Taxation

Capital Gains Tax Rollover Relief – An Introduction

Chris Stedman
Senior Partner
December 13, 2021
    

Not many people pay capital gains tax and still fewer would be in a position to claim rollover relief, That said, it is a valuable relief and certainly one that business owners should know about…

Key Points

  • Rollover relief (to defer capital gains tax) is available when the proceeds from the disposal of an asset are reinvested in another asset, where both are used for trading purposes.
  • The original and replacement assets must fall into a statutory list. There are the obvious candidates such as land & building occupied and used for business purposes; fixed plant and machinery; and goodwill for non-companies only.
  • The replacement asset must be purchased no more than three years after the old asset is sold, although it is also possible to purchase the replacement asset one year before the disposal of the old one.
  • For an individual the time limit to claim the relief is four years from the end of the year of assessment to which the claim relates.

 How does it work?

 Relief is available when the proceeds from the disposal of the old asset are reinvested in another qualifying asset. Both assets have to be used for the purpose of a trade.

 Example 1

 Rita sold the goodwill of her hairdressing business for £150,000. She had built this up from scratch so the whole £150,000 represented a capital gain.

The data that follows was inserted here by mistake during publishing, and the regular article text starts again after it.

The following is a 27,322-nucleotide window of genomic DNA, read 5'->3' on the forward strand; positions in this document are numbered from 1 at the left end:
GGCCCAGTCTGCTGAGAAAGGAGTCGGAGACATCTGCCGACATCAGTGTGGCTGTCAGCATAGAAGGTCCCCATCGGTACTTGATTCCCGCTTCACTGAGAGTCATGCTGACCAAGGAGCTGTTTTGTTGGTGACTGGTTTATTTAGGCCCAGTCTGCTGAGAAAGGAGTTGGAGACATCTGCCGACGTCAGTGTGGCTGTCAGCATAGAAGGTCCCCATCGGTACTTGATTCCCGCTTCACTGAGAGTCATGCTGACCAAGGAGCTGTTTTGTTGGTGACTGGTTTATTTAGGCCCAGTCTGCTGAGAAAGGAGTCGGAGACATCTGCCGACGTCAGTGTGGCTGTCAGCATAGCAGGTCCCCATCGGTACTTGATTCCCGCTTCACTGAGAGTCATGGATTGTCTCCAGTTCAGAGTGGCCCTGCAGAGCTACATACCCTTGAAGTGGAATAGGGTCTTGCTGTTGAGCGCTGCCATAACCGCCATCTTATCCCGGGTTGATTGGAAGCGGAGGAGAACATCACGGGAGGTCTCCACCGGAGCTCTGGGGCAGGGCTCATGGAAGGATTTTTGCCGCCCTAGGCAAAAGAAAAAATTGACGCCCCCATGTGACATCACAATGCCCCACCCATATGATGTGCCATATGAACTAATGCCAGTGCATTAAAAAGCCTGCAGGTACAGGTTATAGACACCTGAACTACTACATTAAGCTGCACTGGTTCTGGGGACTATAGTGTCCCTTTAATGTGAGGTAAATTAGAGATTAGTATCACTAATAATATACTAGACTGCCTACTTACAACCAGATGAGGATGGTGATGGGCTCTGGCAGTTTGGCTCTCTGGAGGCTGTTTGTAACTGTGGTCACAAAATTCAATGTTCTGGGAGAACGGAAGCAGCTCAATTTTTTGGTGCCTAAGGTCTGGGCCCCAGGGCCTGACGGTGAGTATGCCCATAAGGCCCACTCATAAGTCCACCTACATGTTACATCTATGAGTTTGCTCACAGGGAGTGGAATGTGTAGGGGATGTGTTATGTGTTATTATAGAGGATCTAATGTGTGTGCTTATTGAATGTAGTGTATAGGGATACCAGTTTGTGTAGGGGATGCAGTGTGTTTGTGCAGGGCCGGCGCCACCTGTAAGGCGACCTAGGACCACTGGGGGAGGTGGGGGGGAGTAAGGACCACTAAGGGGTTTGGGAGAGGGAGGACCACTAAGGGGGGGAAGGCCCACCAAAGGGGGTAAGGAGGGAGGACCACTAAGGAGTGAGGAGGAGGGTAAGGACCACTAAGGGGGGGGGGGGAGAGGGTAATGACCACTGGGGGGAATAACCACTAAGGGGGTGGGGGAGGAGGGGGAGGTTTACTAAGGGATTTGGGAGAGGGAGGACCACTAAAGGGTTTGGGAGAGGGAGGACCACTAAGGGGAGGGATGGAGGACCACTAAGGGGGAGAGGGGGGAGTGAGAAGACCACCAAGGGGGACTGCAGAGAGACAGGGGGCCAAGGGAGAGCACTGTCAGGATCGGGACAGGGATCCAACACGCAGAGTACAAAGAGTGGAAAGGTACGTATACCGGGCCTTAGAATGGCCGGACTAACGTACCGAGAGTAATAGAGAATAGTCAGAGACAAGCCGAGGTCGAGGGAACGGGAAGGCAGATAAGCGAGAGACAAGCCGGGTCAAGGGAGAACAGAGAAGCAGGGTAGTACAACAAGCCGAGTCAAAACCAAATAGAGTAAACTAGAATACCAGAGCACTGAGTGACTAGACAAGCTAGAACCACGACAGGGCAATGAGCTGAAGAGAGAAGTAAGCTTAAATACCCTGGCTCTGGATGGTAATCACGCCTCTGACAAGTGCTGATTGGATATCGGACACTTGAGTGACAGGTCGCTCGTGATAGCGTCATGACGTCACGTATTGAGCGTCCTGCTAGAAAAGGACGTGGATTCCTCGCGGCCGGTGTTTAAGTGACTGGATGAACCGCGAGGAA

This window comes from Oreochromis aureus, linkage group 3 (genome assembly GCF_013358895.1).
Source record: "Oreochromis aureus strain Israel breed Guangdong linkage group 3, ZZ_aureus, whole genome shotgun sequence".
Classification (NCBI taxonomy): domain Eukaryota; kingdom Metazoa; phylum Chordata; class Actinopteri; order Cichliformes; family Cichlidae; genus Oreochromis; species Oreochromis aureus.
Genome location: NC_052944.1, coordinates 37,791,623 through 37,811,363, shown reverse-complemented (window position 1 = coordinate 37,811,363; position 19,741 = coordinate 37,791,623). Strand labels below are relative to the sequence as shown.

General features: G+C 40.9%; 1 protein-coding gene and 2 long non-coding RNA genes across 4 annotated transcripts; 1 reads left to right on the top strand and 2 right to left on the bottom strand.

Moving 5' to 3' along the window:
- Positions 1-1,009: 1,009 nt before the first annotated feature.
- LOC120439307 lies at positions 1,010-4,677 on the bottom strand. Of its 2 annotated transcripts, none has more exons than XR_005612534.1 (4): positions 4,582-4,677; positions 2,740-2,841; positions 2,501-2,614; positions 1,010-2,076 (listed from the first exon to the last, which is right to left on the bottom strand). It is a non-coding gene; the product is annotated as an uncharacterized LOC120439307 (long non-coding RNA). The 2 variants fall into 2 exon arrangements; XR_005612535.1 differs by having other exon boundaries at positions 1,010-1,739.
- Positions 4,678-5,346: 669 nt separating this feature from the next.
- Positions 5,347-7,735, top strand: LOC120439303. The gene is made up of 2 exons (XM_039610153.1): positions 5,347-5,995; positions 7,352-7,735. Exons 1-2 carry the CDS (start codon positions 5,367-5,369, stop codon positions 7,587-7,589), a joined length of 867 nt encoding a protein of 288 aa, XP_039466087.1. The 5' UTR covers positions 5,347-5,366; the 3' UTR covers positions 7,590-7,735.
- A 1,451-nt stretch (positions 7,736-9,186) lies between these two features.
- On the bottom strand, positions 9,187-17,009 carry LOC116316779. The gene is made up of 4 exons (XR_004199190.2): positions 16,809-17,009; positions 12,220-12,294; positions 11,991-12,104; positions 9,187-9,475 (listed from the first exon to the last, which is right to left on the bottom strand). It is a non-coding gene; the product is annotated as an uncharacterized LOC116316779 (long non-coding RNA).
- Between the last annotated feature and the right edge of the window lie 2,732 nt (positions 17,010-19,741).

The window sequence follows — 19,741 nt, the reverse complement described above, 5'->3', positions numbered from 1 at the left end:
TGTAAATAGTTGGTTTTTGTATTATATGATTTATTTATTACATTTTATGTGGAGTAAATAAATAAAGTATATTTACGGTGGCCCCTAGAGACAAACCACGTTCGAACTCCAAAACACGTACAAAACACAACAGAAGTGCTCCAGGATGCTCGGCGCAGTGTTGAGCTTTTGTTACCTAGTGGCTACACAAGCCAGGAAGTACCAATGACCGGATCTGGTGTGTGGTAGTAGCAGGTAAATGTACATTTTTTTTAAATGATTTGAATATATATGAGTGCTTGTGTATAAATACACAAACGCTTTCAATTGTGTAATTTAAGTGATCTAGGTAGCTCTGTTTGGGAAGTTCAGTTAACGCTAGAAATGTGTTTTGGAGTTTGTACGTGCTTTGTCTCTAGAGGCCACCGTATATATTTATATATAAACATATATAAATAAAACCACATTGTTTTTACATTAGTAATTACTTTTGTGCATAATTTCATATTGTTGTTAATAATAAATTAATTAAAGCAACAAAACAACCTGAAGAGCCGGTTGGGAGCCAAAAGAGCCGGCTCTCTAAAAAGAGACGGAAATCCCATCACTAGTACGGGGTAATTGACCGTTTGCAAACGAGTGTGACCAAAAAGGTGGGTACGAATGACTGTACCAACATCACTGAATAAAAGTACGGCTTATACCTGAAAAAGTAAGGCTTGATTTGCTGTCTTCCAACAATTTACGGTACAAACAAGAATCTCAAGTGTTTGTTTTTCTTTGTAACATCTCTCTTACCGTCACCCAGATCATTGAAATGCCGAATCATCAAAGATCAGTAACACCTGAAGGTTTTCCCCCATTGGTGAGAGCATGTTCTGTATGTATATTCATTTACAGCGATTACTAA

Six months later she bought the freehold of a shop and started up as a florist. The shop cost her £325,000.

 After a talk with her accountant, Rita decided to rollover the gain on the hairdressing business. She pays no capital gains tax on the £150,000. Meanwhile the acquisition value of the shop is adjusted as follows:

Actual Cost 325,000
Rolled - over gain (150,000)
                 
Adjusted Value £    175,000

 

This ensures that if and when Rita sells the shop, she will pay capital gains tax on the increase in value of the shop plus the rolled over gain of £150,000.

 Example 2

 In April 2020 Othello sold a factory for £1 million. He had purchased this asset 7 years previously for £400,000 so had realised a gain of £600,000. The factory had been used throughout for carrying on Othello’s trade.

 A year later Othello purchased another factory for £900,000 and immediately occupied it for carrying on a new trade.

 Not all of the proceeds of factory 1 were re-invested. There was a clear excess of £100,000. As this amount is less than the gain of £600,000the deemed gain will be £100,000 and a tax charge will arise. The remaining £500,000 will be rolled over against factory 2.

 Example 3

Oslo owned a shop since 5thApril 2010. He originally used it for a little retail business from 6th April 2010 to 5th April 2015. From 6th April 2015 he rented the shop out for five years and then sold it in April 2020 realising a gain of £50,000.

If Oslo reinvested the entire proceeds in a new shop the gain that could be deferred would be £25,000 (50%). The relief is restricted because the original shop was only used for trading purposes in 5/10 years of ownership.

 Is rollover always preferable?

Not at all. There may be compelling reasons to pay capital gains tax at a lower rate now rather than risk a much higher rate of charge when replacement assets are disposed of later on. This is particularly appropriate if assets are sold in conjunction with the cessation of a business, or part of a business. If business asset disposal relief can be claimed, the tax charge today is only 10%.

What we don’t know is the future structure of capital gains tax. It is ripe for a significant overhaul. Expectations are high with every budget and tax review.

  

C & H Stedman recognize the complexity of this tax and will be pleased to provide further guidance required.

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